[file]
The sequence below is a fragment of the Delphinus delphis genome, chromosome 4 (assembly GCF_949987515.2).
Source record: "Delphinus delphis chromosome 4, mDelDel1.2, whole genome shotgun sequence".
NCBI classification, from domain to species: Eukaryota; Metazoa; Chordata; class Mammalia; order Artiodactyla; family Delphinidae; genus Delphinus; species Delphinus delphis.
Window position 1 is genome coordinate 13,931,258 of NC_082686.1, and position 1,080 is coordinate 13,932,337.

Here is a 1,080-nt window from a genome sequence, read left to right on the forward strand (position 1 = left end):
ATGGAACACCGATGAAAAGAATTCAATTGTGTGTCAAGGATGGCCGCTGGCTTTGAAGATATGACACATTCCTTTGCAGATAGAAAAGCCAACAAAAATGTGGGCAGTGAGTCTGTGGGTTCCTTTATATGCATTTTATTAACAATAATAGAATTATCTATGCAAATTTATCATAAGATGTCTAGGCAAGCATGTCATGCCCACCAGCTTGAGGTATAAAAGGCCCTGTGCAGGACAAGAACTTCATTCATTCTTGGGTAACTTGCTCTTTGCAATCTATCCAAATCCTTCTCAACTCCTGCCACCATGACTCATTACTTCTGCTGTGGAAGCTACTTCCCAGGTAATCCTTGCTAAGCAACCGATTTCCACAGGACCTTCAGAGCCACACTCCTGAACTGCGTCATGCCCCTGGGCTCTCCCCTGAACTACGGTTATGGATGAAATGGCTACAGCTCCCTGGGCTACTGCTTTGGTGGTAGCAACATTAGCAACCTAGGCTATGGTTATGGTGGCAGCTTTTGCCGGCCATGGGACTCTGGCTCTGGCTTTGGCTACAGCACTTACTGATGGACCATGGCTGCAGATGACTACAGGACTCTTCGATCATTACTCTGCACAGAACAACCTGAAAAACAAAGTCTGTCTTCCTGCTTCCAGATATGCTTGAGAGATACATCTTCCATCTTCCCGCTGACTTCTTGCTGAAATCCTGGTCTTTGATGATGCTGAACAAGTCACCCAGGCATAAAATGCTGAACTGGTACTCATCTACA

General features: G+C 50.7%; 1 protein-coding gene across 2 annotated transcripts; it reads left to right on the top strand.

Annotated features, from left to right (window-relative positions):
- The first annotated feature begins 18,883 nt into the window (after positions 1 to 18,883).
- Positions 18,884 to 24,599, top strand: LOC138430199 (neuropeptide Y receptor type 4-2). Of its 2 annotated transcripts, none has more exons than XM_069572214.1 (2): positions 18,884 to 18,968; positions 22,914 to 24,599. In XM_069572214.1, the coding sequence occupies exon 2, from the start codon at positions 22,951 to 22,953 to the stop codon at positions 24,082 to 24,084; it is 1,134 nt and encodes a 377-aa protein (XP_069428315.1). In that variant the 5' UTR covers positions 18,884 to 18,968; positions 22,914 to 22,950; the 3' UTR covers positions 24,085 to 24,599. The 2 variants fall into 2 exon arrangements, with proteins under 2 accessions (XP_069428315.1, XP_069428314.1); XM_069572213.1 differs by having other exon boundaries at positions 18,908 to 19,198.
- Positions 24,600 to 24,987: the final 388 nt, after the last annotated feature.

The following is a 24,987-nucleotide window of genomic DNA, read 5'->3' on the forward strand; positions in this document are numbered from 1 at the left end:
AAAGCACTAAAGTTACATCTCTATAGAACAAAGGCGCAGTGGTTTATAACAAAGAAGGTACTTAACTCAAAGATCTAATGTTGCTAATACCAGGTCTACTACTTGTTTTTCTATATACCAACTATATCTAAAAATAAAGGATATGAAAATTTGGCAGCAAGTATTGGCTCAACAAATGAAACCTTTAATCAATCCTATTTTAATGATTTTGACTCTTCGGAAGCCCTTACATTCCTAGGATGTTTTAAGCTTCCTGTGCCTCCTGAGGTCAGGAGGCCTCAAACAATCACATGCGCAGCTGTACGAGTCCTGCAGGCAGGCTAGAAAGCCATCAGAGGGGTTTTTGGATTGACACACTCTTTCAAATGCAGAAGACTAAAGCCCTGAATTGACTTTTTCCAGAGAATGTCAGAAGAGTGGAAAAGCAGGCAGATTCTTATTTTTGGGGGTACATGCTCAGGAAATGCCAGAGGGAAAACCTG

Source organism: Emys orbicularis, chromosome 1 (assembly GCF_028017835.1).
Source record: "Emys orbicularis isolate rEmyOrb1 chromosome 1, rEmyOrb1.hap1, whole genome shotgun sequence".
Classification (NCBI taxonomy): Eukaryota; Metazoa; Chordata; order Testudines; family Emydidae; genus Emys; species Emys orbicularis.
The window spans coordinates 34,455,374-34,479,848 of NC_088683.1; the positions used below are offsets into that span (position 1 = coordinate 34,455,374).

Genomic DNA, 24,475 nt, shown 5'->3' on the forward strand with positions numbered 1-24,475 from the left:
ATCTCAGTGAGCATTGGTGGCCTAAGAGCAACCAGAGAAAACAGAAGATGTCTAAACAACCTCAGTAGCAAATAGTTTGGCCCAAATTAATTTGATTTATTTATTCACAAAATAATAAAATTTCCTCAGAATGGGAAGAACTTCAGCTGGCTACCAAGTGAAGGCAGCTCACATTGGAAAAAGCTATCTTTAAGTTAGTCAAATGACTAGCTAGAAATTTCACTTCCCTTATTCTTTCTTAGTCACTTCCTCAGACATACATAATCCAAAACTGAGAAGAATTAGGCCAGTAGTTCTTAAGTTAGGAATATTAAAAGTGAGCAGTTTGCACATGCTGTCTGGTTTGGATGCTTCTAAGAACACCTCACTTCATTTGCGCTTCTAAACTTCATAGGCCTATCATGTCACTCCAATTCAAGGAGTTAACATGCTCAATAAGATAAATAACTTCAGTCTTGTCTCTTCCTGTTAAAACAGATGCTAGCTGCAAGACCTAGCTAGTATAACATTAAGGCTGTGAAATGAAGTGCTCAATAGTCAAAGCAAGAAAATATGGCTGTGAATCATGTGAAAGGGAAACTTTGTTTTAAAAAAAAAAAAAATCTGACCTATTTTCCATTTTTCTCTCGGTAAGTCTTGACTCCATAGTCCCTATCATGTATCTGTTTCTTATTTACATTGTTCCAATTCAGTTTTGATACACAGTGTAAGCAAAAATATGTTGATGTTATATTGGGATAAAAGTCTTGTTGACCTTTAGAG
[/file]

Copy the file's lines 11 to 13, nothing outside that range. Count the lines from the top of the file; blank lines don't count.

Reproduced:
- Positions 24,600 to 24,987: the final 388 nt, after the last annotated feature.

The following is a 24,987-nucleotide window of genomic DNA, read 5'->3' on the forward strand; positions in this document are numbered from 1 at the left end:
AAAGCACTAAAGTTACATCTCTATAGAACAAAGGCGCAGTGGTTTATAACAAAGAAGGTACTTAACTCAAAGATCTAATGTTGCTAATACCAGGTCTACTACTTGTTTTTCTATATACCAACTATATCTAAAAATAAAGGATATGAAAATTTGGCAGCAAGTATTGGCTCAACAAATGAAACCTTTAATCAATCCTATTTTAATGATTTTGACTCTTCGGAAGCCCTTACATTCCTAGGATGTTTTAAGCTTCCTGTGCCTCCTGAGGTCAGGAGGCCTCAAACAATCACATGCGCAGCTGTACGAGTCCTGCAGGCAGGCTAGAAAGCCATCAGAGGGGTTTTTGGATTGACACACTCTTTCAAATGCAGAAGACTAAAGCCCTGAATTGACTTTTTCCAGAGAATGTCAGAAGAGTGGAAAAGCAGGCAGATTCTTATTTTTGGGGGTACATGCTCAGGAAATGCCAGAGGGAAAACCTG